Court Upholds Day Laborers First Amendment Right to Solicit Work - U.S. Ninth Circuit
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Court Upholds Day Laborers First Amendment Right to Solicit Work

Day laborers have a First Amendment right to solicit work along a California roadside.

That’s the word out of the Ninth Circuit Court of Appeals, which ruled on Friday in Comite de Jornaleros v. City of Redondo Beach that a Redondo Beach ordinance banning workers from standing on a street or highway to solicit work was a facially unconstitutional restriction on speech.

Redondo Beach initially adopted the controversial ordinance, which prohibited workers from soliciting employment from occupants of motor vehicles, in 1987. In 1989, the city added a subsection to the ordinance that prohibited motor vehicles from hiring or attempting to hire workers on the city’s streets and highways.

In 2004, the city began an operation to identify and arrest day workers who violated the ordinance. The Comite de Jornaleros de Redondo Beach (Comite) and National Day Laborer Organizing Network filed this lawsuit alleging that the ordinance is a facially unconstitutional restriction on day laborers' and other persons' First Amendment rights.

A regulation of the time, place, or manner of protected speech must be narrowly tailored to serve the government's legitimate, content-neutral interests. While it need not be the least restrictive means of achieving the government's goals, it may not burden speech substantially more than necessary.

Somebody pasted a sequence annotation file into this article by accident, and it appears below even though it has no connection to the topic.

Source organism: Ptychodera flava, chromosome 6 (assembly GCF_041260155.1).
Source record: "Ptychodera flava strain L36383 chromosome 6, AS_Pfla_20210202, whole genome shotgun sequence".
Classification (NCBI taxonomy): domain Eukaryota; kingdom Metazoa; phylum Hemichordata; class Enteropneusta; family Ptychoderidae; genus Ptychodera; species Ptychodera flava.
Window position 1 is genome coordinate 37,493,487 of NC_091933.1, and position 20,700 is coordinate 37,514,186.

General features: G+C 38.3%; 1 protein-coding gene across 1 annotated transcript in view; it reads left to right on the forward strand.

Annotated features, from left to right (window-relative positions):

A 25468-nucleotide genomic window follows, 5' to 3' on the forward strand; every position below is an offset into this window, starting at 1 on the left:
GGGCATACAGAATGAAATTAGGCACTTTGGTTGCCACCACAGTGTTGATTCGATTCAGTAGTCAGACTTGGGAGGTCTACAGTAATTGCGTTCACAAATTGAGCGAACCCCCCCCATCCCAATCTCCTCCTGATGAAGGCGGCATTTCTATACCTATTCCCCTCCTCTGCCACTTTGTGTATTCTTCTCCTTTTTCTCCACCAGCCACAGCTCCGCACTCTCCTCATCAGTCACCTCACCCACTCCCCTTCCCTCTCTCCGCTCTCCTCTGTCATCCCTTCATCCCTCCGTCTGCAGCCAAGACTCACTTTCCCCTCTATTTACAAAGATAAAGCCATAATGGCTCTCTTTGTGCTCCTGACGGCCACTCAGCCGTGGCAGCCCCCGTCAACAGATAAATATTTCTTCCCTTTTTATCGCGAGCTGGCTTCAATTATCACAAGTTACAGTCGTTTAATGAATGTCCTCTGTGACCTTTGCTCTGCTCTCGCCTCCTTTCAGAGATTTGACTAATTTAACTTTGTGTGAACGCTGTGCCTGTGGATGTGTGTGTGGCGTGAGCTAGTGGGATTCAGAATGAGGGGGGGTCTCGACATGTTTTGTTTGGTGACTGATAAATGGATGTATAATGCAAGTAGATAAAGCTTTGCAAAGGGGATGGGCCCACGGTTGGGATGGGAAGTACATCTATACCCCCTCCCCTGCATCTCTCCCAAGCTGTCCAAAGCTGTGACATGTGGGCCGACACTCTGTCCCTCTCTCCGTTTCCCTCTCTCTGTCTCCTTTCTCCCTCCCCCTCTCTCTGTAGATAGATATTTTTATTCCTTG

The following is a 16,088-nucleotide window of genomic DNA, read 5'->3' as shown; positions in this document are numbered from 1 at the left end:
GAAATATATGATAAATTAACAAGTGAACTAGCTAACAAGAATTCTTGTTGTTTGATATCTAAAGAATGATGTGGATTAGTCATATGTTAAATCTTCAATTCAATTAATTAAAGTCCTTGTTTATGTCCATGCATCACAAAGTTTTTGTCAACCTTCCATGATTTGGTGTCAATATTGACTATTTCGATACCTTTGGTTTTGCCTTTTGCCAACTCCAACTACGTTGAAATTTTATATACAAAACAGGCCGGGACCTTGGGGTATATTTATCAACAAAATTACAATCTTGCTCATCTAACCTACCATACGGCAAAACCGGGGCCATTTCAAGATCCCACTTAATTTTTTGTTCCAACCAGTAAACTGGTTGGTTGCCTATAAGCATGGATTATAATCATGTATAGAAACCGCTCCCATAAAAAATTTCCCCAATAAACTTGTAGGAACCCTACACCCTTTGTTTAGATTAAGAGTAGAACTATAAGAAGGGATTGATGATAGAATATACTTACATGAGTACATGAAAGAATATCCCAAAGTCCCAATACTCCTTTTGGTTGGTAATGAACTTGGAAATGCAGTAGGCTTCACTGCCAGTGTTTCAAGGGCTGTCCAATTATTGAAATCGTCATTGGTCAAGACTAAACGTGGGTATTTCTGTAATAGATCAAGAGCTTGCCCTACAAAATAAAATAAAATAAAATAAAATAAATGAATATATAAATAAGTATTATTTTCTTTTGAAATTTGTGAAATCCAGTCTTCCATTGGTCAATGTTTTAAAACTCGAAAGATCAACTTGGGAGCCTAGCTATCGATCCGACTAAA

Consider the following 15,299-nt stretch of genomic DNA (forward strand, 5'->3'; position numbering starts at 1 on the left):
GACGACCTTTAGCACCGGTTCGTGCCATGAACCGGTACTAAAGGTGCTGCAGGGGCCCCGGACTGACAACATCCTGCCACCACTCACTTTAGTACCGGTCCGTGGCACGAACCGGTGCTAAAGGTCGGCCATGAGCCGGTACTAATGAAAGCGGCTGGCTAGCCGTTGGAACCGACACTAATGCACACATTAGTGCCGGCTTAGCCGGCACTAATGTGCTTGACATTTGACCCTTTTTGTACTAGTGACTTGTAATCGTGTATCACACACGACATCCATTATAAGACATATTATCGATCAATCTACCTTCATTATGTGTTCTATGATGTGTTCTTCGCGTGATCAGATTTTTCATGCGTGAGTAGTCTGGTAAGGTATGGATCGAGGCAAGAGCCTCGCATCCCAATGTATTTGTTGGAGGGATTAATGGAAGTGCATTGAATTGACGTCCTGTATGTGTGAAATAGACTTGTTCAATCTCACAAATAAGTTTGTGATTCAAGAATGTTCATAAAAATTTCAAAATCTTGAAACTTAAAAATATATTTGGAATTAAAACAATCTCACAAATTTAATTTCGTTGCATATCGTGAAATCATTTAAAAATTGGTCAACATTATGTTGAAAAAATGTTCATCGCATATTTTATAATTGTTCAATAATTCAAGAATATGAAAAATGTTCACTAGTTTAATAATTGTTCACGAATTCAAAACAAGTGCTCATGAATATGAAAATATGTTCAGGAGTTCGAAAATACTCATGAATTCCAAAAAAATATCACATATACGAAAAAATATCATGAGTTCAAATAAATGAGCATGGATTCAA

The Ninth Circuit's decision turned on whether the Redondo Beach ordinance was narrowly tailored to achieve Redondo Beach's interest in promoting traffic flow and safety. While it was undisputed that traffic flow and safety are legitimate problems in certain parts of Redondo Beach, the court found that the ordinance restricted speech significantly more than was necessary because the city could have employed less restrictive alternatives to achieve its goals.

In addition to its unconstitutional limits on free speech, the Ninth Circuit Court of Appeals noted that the ordinance was geographically over-inclusive. The Redondo Beach ordinance applied citywide to all streets and sidewalks, yet the city has introduced evidence of traffic problems only with respect to a small number of major streets and medians.

Comite de Jornaleros v. City of Redondo Beach overrules a 1986 Ninth Circuit Court of Appeals decision, ACORN v. City of Phoenix.

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